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Sun 20 May 2007 12:00 AM

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Innovate or die

Tom Peters on why the region's companies must constantly evolve in order to beat the competition.

Tom Peters looks like he's just finished a marathon. The ‘innovation guru', as he has come to be known, has spent the last six hours pacing the hall of the Dubai International Convention Centre and as he comes limping into the interview room to take his seat, there are beads of sweat dripping from his forehead.

Yet for 64 year old Peters, it's a marathon he relishes everytime. "I'm desperately in love with what I do," he gushes, "This is my world and I couldn't live without doing it." While his words might sound overly-emotive, hosting innovation forums has become both Peters' life and livelihood. Last year alone he gave 72 speeches - an average of 1.3 speeches a week - yet he is the last person to refer to himself as an expert: "There's too much uncertainty in the world, too much equivocality, and that's why I don't really believe this guru-ing thing is truly a profession."

As Peters made clear at the start of his ‘Building an Innovation Machine' workshop, there are no ten simple steps for achieving innovation because "that's not the way the world works." Rather he believes that circumstances in life are largely generated by luck and so one can make generalisations that are useful, but to claim certainty is nonsensical. "Anyone who thinks they can make certain prescriptions is insane. It's simply arrogance speaking and it's confusing yourself for God."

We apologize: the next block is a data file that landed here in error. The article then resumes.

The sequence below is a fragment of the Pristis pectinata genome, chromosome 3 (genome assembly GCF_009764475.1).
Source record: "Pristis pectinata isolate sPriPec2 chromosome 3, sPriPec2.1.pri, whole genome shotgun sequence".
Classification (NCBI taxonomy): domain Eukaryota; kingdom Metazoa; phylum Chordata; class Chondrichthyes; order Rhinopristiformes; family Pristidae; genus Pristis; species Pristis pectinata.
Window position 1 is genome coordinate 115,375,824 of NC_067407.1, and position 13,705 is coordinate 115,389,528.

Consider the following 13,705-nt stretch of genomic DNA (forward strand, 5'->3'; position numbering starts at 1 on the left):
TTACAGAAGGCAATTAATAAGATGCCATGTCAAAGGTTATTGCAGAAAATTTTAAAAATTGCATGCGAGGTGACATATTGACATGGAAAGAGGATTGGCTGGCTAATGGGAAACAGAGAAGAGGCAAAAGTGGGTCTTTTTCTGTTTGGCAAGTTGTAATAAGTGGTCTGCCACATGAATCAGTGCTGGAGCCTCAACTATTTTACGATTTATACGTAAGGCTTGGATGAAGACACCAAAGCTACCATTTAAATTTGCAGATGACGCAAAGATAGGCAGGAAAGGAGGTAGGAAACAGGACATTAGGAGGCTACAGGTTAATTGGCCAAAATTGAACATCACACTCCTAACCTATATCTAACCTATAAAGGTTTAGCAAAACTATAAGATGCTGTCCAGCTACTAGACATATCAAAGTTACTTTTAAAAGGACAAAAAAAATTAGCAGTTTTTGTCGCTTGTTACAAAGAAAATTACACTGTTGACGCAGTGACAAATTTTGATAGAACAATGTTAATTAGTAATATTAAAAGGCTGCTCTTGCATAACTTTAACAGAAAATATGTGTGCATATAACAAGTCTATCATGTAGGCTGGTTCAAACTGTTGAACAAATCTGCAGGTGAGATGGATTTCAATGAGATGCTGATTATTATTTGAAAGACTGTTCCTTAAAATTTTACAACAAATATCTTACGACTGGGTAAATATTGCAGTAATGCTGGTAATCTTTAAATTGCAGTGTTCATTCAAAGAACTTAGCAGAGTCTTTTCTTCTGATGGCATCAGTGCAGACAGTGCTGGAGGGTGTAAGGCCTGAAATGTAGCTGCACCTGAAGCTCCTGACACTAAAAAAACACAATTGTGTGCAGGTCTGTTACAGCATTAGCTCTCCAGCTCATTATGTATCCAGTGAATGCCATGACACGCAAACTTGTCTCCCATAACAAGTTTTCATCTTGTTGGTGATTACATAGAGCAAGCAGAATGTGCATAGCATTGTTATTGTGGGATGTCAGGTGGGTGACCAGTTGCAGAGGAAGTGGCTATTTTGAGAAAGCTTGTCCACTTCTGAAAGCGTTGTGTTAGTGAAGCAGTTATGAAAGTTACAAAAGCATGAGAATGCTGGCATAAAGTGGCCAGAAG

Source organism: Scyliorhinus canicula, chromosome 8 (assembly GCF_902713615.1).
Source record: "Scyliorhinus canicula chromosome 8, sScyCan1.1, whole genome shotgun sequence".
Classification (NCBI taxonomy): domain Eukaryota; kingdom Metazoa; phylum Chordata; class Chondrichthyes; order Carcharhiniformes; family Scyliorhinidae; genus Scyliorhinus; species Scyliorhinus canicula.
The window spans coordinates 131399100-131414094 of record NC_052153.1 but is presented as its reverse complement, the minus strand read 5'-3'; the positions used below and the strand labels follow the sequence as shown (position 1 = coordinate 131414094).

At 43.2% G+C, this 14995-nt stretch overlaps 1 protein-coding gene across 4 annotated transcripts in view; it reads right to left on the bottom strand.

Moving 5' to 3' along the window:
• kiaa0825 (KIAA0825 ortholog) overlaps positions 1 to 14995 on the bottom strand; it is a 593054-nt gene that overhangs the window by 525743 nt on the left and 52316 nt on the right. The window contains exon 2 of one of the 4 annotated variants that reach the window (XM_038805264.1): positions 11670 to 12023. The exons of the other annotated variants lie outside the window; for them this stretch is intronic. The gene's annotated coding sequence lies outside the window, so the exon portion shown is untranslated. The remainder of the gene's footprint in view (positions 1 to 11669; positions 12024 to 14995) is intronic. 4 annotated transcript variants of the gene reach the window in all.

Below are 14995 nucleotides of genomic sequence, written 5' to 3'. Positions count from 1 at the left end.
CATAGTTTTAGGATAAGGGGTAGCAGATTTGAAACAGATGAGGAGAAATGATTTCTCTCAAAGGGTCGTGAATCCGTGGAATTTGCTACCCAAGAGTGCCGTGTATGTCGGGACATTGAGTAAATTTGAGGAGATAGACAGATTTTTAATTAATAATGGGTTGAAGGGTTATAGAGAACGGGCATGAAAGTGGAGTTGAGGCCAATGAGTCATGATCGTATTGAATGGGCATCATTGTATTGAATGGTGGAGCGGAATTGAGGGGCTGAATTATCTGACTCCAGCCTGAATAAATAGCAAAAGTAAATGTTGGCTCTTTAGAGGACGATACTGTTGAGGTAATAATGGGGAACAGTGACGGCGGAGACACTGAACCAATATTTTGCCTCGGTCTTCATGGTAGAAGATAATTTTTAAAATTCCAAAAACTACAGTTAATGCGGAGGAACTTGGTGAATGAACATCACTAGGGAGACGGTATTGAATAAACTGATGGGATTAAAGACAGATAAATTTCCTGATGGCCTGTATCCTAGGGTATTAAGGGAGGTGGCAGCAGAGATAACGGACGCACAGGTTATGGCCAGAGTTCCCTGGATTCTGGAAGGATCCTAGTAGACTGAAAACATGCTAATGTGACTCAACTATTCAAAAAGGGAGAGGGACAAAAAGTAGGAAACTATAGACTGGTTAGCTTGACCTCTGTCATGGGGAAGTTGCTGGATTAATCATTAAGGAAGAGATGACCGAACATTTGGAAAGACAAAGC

What we have in the US are layers upon layers of innovation support mechanisms.

That Peters should be making such remarks seems somewhat ironic given that twenty-four years after launching a management revolution with his book ‘In Search of Excellence', the man remains an irreverent force to be reckoned with. His unconventional and revolutionary views have led him to be described as ‘business' best friend and worst nightmare'. It is his reluctance to claim certainty for anything that enables Peters to always see the grey area of any issue and leads him to make such statements as: "I 94% agree with what you're saying."

Perhaps the only exception to the rule is Peters' certainty that innovation is not an option but a prerequisite, as put in his own words: "Innovate or die." He won't be drawn on offering any ‘innovation formulas' but concedes that people power is integral: "It's people but it's some funny combination of ‘pissed off people and playfulness'. It's that old line ‘You've got to stop talking and start doing'. It's people who have an urgent desire to do something and don't mind taking risks."

Peters should know. His determination to introduce change cost him his job as an executive and partner at McKinsey & Company, which he laughs off by saying: "I was right and they were wrong." The fact that he can be so good-humoured about the incident is itself testament to how passionately he believes in the importance of innovation. In fact, he hints as much when he says: "I believe that any time you do something slightly new, the world in small or large measure is on your case. So you have to believe in what you're doing enough to be able to withstand the heat and keep on trucking."